Press release


Tuesday 15 November 2011


  • Pensioner inflation rises above 20 per cent since Northern Rock rescue

  • Pensions Minister gives little comfort on Government’s plans for pension uprating

 Many commentators have welcomed the small dip in October inflation figures (from cpi of 5.2% last month, to 5% this time) but such high inflation figures continue to cause alarm among pensioners.  They are looking to the Government to help with this assault on their purchasing power, but, as part of an exclusive interview with Saga Director-General, Dr Ros Altmann, Pensions Minister Steve Webb could not offer any reassurance that state pensions would be increased in line with the traditional September inflation figure.  It is all up to the Chancellor whose decision will be announced on 29th November. 
The Minister did confirm that pensions would be uprated in line with a cpi inflation measure (and not just earnings) but left open the question of whether the Chancellor may choose to use an alternative figure, such as average annual inflation over time, rather than the normal September number.  Saga calculations show that using an average inflation figure from October 2010 to September 2011 would mean a 4.2% rise, rather than 5.2%, or using a 6 month average from April 2011-September 2011 would mean a 4.6% increase.  These are both on the cpi measure.  Using rpi, the average increase for 12 months ending September 2011 would be 5.1% and for the 6 months it would be 5.2%.  And, using the September rpi inflation figure, the uprating would have been around 6%.
Ros Altmann, Saga Director General said: “We are deeply concerned that the Government may fail to give pensioners the full inflation increase they need in these tough times.”
Pensioners remain worst hit by inflation and have witnessed a cumulative inflation rate of over 20% since the start of the credit crunch, when Northern Rock failed.  Figures compiled for Saga by respected research house Cebr show that, compared with four years ago (September 2007 – October 2011), the cost of living has risen for different age bands as follows:
On rpi measure:                                             On cpi measure:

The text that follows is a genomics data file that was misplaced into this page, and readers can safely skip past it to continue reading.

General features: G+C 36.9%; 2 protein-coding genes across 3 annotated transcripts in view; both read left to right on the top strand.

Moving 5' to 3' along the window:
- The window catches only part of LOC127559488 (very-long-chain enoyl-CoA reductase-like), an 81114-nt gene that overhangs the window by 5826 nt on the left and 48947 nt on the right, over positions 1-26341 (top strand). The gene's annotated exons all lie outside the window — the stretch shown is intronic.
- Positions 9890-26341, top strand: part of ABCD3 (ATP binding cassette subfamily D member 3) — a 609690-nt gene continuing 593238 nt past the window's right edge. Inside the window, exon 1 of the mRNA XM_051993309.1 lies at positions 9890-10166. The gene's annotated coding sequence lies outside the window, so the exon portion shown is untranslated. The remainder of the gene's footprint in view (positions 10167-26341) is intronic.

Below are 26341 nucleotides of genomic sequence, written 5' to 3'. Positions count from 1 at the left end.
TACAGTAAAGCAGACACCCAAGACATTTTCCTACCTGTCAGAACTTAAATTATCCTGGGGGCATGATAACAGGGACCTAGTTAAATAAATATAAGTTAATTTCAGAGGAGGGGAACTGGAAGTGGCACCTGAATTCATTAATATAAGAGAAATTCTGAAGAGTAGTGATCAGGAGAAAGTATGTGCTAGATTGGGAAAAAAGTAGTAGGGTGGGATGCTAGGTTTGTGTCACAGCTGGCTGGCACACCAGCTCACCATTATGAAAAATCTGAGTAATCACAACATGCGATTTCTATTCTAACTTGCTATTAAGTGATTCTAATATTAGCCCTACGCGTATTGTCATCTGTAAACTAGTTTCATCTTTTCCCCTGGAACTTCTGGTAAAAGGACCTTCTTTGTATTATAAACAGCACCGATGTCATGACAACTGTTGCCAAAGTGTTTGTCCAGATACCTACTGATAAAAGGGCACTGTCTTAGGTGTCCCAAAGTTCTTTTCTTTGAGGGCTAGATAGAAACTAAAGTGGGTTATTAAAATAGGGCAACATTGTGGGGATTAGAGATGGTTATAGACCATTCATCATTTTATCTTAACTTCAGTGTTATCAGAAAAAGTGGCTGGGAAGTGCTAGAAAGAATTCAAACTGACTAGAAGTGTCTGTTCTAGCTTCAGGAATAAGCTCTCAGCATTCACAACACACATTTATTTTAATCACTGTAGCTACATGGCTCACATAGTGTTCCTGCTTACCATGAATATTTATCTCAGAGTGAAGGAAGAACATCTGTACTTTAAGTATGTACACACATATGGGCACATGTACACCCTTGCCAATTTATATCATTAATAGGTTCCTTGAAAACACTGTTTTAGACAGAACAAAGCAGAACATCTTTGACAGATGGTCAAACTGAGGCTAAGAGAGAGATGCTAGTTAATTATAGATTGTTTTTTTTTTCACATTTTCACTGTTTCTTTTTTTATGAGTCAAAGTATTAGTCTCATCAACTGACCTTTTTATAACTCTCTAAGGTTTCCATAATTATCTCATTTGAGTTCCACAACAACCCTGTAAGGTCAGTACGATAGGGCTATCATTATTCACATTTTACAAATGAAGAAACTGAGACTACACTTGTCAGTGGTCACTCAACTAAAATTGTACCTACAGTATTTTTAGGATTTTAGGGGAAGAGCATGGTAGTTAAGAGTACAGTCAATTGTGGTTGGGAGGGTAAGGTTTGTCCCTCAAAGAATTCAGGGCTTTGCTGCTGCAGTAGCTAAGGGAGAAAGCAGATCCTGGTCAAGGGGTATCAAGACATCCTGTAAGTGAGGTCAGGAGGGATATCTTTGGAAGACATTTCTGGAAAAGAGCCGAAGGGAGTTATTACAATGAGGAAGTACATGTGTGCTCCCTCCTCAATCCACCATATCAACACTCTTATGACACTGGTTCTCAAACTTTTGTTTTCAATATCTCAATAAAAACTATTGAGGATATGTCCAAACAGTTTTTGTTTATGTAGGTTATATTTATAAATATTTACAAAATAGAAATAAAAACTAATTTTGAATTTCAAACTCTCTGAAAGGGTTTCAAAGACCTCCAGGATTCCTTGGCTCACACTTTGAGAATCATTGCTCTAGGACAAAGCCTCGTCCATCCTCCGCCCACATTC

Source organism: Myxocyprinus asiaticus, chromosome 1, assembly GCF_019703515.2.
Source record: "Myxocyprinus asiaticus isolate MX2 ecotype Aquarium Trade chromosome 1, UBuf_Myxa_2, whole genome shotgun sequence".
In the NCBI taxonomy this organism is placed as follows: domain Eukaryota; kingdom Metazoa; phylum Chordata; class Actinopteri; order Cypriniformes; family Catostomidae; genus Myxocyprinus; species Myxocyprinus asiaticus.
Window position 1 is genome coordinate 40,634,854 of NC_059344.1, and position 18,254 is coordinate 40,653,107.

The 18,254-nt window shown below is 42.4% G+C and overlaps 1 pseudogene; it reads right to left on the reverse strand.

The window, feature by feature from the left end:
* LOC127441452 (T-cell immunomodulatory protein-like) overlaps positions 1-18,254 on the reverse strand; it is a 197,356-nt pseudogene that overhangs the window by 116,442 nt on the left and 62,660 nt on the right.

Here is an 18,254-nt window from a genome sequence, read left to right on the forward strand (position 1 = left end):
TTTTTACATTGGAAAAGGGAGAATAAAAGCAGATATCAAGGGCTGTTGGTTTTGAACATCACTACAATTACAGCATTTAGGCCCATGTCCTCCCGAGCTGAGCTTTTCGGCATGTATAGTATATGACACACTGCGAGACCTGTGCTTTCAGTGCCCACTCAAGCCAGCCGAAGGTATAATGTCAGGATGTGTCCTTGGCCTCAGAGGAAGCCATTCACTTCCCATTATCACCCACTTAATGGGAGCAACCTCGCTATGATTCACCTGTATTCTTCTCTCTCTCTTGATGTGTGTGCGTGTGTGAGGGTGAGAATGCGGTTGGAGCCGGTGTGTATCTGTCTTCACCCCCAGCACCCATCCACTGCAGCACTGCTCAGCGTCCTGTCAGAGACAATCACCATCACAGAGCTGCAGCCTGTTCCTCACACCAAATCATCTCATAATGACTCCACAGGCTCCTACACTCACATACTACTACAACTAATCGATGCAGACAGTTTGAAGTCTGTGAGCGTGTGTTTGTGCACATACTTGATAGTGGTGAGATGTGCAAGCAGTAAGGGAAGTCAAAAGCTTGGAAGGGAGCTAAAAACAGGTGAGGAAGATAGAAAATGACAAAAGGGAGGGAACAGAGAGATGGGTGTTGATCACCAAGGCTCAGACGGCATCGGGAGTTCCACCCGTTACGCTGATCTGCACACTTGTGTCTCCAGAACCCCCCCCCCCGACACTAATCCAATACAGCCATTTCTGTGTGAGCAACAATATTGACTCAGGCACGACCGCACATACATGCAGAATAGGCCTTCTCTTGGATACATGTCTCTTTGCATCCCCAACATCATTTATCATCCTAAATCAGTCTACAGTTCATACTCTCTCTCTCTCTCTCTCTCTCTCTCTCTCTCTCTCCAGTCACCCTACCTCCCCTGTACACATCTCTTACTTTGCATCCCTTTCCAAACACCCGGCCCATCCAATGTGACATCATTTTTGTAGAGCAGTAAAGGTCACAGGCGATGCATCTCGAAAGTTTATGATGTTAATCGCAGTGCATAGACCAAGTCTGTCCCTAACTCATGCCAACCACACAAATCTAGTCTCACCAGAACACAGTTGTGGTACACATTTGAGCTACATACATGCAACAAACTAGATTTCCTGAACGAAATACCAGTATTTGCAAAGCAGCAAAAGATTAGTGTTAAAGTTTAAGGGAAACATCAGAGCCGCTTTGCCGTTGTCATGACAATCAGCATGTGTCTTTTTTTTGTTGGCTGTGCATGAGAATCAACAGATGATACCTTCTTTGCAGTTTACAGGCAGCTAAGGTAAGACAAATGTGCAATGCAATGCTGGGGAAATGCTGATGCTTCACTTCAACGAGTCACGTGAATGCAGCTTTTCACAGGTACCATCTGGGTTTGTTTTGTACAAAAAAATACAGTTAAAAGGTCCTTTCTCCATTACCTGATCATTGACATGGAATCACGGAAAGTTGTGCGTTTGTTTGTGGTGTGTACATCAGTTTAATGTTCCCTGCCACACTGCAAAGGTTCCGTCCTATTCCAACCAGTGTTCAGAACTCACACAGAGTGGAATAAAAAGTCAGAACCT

•        50-64: 18.5%                                         50-64: 16.4%
•        65-74: 20.1%                                         65-74: 16.0%
•        75 and over: 20.3%                               75 and over: 16.7%
•        Whole population: 14.4%                    Whole population: 15.5%
Saga created these Saga Price Indices* to focus on people over 50 because inflation rates naturally differ across age groups with different spending patterns. The latest figures show that inflation on both the RPI and CPI measures are significantly higher for over 50s compared with the UK as a whole.
Annual consumer price index (CPI) inflation in October was 5.0% down from 5.2% in September, breakdown for the over 50s in October was as follows:


•        50-64: 5.1% (5.4% in September)
•        65-74: 4.9% (5.2% in September)
•        75 and over: 5.2% (5.4% in September)
RPI Annual retail price index (RPI) inflation was 5.4% in October, down from 5.6% in September. Saga calculated that annual retail price index (RPI) for the over 50s in October was as follows: 


•        50-64: 6.3% (6.6% in September)
•        65-74: 6.2% (6.4% in September)
•        75 and over: 6.4% (6.5% in September)
Commenting on the Saga Price Indices Dr Ros Altmann said: “Another set of horrifying inflation figures, and once again, the over 50s hardest hit by soaring prices.
“In only four years inflation for the over 50s has wiped out over 20% of their money and pensioners have no way of protecting themselves against this loss.  For those dependent on the state pension, whose uprating has already been lowered from rpi to cpi, and the many pensioners living on fixed incomes from annuities, it is vital that the Government does not water the inflation protection down any further by failing to use the traditional September inflation figure.  
“The current stance of policy, with low rates and high inflation, is silently stealing pensioners’ purchasing power.  This will damage the economy and cause more pensioners to struggle to pay their basic bills. We want to see policy makers put older people higher up the agenda. We cannot afford for the country’s pensioners to be overlooked.”